Don and Rob are joined by the awesome Ramon Meija of the litRPG podcast to talk about the biggest new genre you’ve probably never heard of- litRPGs. The three discuss the origins of the genre, what makes a litRPG, what books you should be checking out, and how the litRPG genre reflects the world we live in today. All that, and how to write litRPGs in this episode of the Department of Nerdly Affairs!
- Closing Music:
Ode to Joy performed by Oliver Eckelt
The litRPG Podcast
Gate of Revelation (the novel Rob couldn’t remember the name of where our world is the game world)
The King’s Avatar (another one Rob mentioned)
Legendary Moonlight Sculptor (English fan translation)
Adventures on Terra: Beginnings (Ramon’s Book! Check it out!)
Sword Art Online
Ready Player One
litRPG Forum- LitRPG Forum – Books, Geeks, & Gamification
Ramon’s Extensive Notes for the show:
What are litRPGs?
- LitRPG or literary RPGs are stories that incorporate role playing game mechanics.
- There’s a facebook group dedicated to LitRPG (https://www.facebook.com/groups/LitRPGGroup/) that’s had that discussion several times. As a group, we’ve come up with two identifying marks of LitRPG. I’ll paraphrase them:
- 1) The story must exist, at least partially, in a world with expressly stated game mechanics. This can mean that the story is set in an MMO, a VR game, an RPG game, or even a parallel or alien world. As long as there are expressly stated game mechanics. For example: Level up Notifications, Experience Points given for completing quests or killing monsters, learning game skills, health/mana bars.
- 2) The main character progresses in an expressly stated way. For example: Leveling up, Increasing skills or abilities, increasing ranks, or increasing reputation. Also by expressly stated, I mean that it says it in the text of the book and isn’t something that’s inferred or something only the author would be aware of.
- The easiest and most common way this is done is usually something like this:
- “A blue notification screen appeared before the character.
- You’ve gained 1 level.”
- It’s not complicated. It’s just not hidden in the background of the story or some table of information only the author sees. This type of information is conveyed to the reader. LitRPG, or literary RPG, merges the things gamers love about RPGs and MMOs and a good sci-fi or fantasy story. Those guidelines allow for maximum storytelling flexibility while maintaining the core elements of the genre.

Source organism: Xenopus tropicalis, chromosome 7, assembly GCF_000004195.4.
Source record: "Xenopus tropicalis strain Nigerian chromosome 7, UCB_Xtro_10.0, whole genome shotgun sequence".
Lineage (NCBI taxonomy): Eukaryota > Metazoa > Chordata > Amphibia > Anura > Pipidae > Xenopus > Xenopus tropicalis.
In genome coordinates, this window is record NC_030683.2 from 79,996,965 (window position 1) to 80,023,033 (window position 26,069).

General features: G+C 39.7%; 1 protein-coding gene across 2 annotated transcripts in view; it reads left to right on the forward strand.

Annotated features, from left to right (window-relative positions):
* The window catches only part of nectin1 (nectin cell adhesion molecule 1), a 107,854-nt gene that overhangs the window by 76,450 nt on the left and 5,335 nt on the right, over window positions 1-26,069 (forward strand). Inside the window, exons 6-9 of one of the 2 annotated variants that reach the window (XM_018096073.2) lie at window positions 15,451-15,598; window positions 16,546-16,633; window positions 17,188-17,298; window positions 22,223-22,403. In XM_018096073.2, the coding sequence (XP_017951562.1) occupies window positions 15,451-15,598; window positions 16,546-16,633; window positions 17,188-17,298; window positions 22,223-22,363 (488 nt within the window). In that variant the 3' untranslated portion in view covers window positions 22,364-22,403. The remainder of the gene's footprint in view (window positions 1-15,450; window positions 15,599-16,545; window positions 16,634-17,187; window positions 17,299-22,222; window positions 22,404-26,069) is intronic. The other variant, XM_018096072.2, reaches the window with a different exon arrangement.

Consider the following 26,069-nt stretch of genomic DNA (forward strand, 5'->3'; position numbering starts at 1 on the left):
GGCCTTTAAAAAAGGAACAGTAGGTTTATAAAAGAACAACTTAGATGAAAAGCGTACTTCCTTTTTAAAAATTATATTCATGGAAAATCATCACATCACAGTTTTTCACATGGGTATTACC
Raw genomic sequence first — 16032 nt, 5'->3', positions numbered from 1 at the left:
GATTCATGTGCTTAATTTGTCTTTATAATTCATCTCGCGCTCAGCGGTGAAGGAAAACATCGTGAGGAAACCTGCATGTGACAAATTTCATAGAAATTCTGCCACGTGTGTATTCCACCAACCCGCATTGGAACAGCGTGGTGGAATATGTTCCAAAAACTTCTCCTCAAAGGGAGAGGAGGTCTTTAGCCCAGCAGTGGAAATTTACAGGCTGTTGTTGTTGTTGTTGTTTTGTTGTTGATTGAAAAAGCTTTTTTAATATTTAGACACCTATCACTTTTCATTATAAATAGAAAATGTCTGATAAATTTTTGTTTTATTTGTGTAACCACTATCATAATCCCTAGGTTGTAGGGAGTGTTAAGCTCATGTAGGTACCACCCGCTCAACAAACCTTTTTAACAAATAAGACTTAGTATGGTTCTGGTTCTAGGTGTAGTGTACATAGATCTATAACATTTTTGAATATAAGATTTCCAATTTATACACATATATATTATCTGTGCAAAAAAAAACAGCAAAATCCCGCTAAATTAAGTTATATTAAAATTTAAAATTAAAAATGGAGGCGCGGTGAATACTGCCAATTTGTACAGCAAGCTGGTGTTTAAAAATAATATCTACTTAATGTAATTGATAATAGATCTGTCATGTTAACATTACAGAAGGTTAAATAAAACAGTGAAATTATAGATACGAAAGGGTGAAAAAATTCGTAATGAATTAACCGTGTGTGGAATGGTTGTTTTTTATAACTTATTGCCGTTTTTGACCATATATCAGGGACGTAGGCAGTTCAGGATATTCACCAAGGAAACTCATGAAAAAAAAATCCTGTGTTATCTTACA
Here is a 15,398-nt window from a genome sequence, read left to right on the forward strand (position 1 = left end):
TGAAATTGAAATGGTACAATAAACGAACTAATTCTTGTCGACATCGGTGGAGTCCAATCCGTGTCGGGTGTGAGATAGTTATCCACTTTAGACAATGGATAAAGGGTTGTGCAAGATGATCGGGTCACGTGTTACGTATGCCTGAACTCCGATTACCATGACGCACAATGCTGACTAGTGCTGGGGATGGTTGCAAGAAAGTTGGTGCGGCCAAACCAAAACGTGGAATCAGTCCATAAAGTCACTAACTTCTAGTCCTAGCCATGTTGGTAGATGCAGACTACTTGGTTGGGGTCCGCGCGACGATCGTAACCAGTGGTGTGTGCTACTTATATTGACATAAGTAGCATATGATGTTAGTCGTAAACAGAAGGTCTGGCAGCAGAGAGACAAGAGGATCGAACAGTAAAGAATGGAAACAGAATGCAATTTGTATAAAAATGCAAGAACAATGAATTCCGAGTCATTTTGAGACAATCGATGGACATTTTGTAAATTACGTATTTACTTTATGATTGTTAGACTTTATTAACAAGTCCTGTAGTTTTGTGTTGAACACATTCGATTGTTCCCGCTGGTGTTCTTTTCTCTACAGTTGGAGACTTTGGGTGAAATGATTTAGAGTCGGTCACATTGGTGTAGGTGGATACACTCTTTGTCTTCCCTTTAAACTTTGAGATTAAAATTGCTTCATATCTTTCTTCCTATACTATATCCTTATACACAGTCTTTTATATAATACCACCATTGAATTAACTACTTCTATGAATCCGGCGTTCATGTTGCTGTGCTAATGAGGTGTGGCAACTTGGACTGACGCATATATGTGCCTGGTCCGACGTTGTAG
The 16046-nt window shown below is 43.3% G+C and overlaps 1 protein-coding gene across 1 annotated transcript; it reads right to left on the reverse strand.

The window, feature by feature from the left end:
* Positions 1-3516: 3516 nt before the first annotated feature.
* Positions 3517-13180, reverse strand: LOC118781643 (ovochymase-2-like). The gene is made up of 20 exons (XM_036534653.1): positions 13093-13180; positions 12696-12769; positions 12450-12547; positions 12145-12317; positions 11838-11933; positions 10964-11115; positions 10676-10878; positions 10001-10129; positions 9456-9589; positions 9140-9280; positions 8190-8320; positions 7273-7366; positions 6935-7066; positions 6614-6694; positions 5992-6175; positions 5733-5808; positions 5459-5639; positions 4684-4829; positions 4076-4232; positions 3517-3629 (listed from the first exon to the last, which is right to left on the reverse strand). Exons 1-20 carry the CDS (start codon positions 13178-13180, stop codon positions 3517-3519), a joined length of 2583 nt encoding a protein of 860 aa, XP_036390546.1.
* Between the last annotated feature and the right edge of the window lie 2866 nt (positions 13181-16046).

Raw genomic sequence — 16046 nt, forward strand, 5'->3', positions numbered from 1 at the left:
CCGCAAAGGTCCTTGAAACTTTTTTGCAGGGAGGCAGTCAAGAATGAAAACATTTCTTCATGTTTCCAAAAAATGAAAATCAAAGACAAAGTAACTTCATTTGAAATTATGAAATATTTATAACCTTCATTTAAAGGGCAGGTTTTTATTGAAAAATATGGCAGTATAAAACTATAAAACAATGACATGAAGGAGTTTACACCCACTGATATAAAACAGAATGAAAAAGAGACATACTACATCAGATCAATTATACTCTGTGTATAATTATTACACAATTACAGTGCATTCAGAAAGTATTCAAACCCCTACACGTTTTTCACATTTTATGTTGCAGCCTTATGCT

How popular are they?
- Among the fans, amazingly popular. LitRPG stories are like literary crack to the fans. They just can’t get enough stories. I’ve personally read over 300 LitRPG novels and online stories this year.
- How big is the fandom?
- Our facebook group has about 3,000 members.
- Over 7,000 people visit the Royal Road regularly, a place where people post a lot of free/amature LitRPG.
- FogCon, a literary convention is considering adding a panel on the genre.
- It’s also a lot more popular in countries like Russia, Korea, China, and Japan.
Where did the genre come from?
- There have been stories set in Virtual Reality and game worlds since the 1970s, when there was a virtual reality boom. However, the recent explosion of LitRPG originates overseas in places Korea with the Legendary Moonlight Sculptor (2007), a story set in a virtual reality massively multiplayer online game (VRMMO). With the popularization of gaming culture worldwide LitRPG stories spread throughout Korea, China, Japan, and Russia.
- It’s only in the last 5 years or so that it’s spread to the U.S because those international works were translated into English either by fans or specialized publishing companies like Magic Dome Books.
Where did the term litRPG come from?
- Vasily Mahanenko, a Russian LitRPG author of Way of the Shaman, says he and another author came up with the term LitRPG or Literary RPG to describe their brand of fiction that has their stories set in game worlds (2012).
Why do people enjoy litRPGs?
- They’re fun. It’s the same reason people like to play video games and tabletop RPGs.They’re fun. They incoporate game rules that make sense to the reader. I’ve played video games for twenty years so the worlds that LitRPG stories exist in make more sense to me sometimes than the real world. Additionally many LitRPG stories speculate about a future where full immersion VR exists and people can explore their favorite MMOs as if they were real worlds. What gamer wouldn’t like that kind of world?
What do you wish people understood about litRPGs? (What is most people’s misunderstanding about them?
- I don’t know that the genre has been around in the U.S. long enough for people to misunderstand LitRPG.